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29.10.2018 | Original Article | Ausgabe 9/2019

Journal of Gastrointestinal Surgery 9/2019

Combining Surgical Outcomes and Patient Experiences to Evaluate Hospital Gastrointestinal Cancer Surgery Quality

Journal of Gastrointestinal Surgery > Ausgabe 9/2019
Jason B. Liu, Andrea L. Pusic, Bruce L. Hall, Robert E. Glasgow, Clifford Y. Ko, Larissa K. Temple
Wichtige Hinweise

Electronic supplementary material

The online version of this article (https://​doi.​org/​10.​1007/​s11605-018-4015-3) contains supplementary material, which is available to authorized users.
Prior Presentation: This work was presented at the 71st SSO Annual Cancer Symposium, March 21–24, 2018, Chicago, IL as an oral presentation.



Assessments of surgical quality should consider both surgeon and patient perspectives simultaneously. Focusing on patients undergoing major gastrointestinal cancer surgery, we sought to characterize hospitals, and their patients, on both these axes of quality.


Using the American College of Surgeons’ National Surgical Quality Improvement Program registry, hospitals were profiled on a risk-adjusted composite measure of death or serious morbidity (DSM) generated from patients who underwent colectomy, esophagectomy, hepatectomy, pancreatectomy, or proctectomy for cancer between January 1, 2015 and December 31, 2016. These hospitals were also profiled using the Hospital Consumer Assessment of Healthcare Providers and Systems (HCAHPS) survey. Highest-performing hospitals on both quality axes, and their respective patients, were compared to the lowest-performing hospitals.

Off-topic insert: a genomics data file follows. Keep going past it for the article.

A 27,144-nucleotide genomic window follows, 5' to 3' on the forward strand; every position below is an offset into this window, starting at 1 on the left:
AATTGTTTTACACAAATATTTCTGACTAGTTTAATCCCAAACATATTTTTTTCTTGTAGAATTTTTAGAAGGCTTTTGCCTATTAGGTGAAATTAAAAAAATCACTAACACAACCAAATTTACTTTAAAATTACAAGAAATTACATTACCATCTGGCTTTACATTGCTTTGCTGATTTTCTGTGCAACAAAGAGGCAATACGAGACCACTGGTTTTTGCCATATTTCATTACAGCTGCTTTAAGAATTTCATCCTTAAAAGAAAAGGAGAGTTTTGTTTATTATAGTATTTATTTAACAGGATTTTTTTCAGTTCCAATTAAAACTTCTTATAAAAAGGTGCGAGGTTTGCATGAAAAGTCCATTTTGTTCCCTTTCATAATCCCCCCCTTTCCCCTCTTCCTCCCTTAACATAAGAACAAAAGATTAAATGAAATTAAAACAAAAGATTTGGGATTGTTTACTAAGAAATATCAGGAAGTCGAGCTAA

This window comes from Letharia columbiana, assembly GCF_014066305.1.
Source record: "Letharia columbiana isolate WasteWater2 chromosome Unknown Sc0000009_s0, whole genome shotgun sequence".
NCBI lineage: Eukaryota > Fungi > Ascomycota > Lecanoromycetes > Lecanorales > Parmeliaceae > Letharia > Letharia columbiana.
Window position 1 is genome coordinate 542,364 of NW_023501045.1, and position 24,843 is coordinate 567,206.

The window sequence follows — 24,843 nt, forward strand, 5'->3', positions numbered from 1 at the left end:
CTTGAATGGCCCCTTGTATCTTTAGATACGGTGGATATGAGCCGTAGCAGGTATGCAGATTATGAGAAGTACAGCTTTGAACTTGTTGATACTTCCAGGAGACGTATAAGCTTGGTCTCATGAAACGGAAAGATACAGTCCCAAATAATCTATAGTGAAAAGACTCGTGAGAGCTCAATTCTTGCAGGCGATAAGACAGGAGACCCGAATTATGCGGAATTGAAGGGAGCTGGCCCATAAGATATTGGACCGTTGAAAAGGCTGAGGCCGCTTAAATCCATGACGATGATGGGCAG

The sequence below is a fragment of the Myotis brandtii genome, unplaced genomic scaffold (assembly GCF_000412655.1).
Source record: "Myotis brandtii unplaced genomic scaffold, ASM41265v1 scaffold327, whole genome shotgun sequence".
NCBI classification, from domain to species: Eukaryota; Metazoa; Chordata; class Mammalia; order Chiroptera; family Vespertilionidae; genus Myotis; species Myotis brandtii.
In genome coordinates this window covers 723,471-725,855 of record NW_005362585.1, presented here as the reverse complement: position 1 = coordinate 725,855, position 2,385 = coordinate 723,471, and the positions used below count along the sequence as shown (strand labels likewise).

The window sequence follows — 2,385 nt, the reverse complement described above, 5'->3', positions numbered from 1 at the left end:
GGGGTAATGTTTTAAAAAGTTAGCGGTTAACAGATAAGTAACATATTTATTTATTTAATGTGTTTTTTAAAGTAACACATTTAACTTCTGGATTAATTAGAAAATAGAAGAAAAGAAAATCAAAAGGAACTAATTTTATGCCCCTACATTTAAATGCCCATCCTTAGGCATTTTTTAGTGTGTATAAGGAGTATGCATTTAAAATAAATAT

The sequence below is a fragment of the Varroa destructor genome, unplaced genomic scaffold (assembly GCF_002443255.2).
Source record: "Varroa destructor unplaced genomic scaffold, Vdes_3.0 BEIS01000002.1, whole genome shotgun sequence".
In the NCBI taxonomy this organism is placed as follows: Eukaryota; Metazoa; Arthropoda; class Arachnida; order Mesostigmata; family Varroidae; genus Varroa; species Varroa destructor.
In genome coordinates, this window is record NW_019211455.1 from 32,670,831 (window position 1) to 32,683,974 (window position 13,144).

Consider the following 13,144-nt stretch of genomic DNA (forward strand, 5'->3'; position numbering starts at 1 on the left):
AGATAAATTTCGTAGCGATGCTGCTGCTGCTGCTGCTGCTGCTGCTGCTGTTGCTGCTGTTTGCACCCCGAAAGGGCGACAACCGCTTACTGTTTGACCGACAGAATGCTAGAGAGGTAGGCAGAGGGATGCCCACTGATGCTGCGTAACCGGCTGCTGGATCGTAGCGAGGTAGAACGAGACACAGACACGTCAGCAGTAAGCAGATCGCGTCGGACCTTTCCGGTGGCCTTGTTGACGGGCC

Overall, 60,526 patients underwent their cancer operation at 530 hospitals. There were 38 highest- and 48 lowest-performing hospitals. The correlation between quality axes was poor (ρ = 0.10). Compared to the lowest-performing hospitals, the highest-performing hospitals were more often NCI-designated cancer centers (29.0% vs. 4.2%, p = 0.002) and cared for a lower proportion of Medicaid patients (0.14 vs. 0.23, p < 0.001). Patients who had their operations at the lowest- versus highest-performing hospitals were more often black (17.2% vs. 8.4%, p < 0.001), Hispanic (8.3% vs. 3.5%, p < 0.001), functionally dependent (3.8% vs. 0.9%, p < 0.001), and not admitted from home (4.4% vs. 2.4%, p < 0.001).


Hospital performance varied when assessed by both risk-adjusted surgical outcomes and patient experiences. In this study, poor-performing hospitals appeared to be disproportionately serving disadvantaged and minority cancer patients.

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